The next iteration of the $100 bill will include a new thread intended to make the currency harder to counterfeit. When the bill is moved from side to side, Ben FrankLin's image will appear to slide up and down, and vice versa. Designers used 650,000 tiny lenses to create the unusual visual effect on the bill, which is slated to go into circulation in late 2008.Skip to next paragraph
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A US appellate court has cleared the way for organic retailer Whole Foods Market to take over rival Wild Oats in a $565 million deal. The Federal Trade Commission had called for the deal to be blocked, saying it would hamper competition in the organic food sector. The federal appeals court denied the FTC's request.
The selection of a Chinese sculptor to carve a three-story monument to Martin Luther King Jr. on the National Mall in Washington, D.C. has ignited opposition from a loose-knit but growing group of critics who say a black artist – or at least an American – should have been chosen. Human rights advocates, who say King would have been appalled by the Chinese government's record on civil liberties, echo the criticism.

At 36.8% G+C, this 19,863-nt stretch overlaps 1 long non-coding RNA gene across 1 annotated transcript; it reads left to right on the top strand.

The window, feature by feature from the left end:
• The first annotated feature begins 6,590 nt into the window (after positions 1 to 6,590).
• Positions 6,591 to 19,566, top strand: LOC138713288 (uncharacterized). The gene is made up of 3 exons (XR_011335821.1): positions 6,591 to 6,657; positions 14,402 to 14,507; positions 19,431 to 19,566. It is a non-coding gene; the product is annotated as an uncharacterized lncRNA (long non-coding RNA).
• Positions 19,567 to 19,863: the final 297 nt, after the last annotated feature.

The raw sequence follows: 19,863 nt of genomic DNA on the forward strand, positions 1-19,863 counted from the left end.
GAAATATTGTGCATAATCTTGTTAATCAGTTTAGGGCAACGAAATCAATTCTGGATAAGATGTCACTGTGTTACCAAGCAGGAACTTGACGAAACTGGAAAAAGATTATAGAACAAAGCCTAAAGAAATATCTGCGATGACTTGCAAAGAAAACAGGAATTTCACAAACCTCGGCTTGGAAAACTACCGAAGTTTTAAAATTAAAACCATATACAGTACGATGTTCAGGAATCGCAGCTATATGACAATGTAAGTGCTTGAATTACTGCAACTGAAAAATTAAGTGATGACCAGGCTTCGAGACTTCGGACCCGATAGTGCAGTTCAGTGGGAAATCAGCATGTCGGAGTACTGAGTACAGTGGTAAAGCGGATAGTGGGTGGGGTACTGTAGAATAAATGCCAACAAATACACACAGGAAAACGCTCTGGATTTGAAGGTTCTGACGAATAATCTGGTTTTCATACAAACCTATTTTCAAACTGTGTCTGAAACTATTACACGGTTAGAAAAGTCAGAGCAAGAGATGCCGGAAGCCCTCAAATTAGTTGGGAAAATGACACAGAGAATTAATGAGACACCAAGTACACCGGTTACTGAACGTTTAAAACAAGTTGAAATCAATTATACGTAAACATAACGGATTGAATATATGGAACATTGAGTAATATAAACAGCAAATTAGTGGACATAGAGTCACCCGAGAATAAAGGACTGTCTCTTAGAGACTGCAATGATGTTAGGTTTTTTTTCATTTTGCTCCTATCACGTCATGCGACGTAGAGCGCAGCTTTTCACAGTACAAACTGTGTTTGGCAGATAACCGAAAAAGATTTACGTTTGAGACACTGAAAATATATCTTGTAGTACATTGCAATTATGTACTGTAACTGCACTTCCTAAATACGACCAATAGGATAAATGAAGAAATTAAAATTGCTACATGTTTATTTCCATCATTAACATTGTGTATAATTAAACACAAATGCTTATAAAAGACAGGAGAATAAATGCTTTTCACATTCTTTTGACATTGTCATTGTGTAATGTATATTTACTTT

In an effort to draw more young voters to the polls, Connecticut is going high tech. Secretary of State Susan Bysiewicz is posting a 90-second instructional video on how to use the state's recently acquired optical scan voting machines. People will be able to download the video onto their iPods and other personal recording devices.
A student at West Virginia University, who lost his state-funded scholarship because he left college to join a two-year church mission, is getting some backing from the US Justice Department and the American Civil Liberties Union. David Haws, a Mormon, is suing a state scholarship board, alleging it violated his First Amendment right to freely exercise his religion. His lawyer says the board, through a state program, forced Haws to choose between his religion and his scholarship.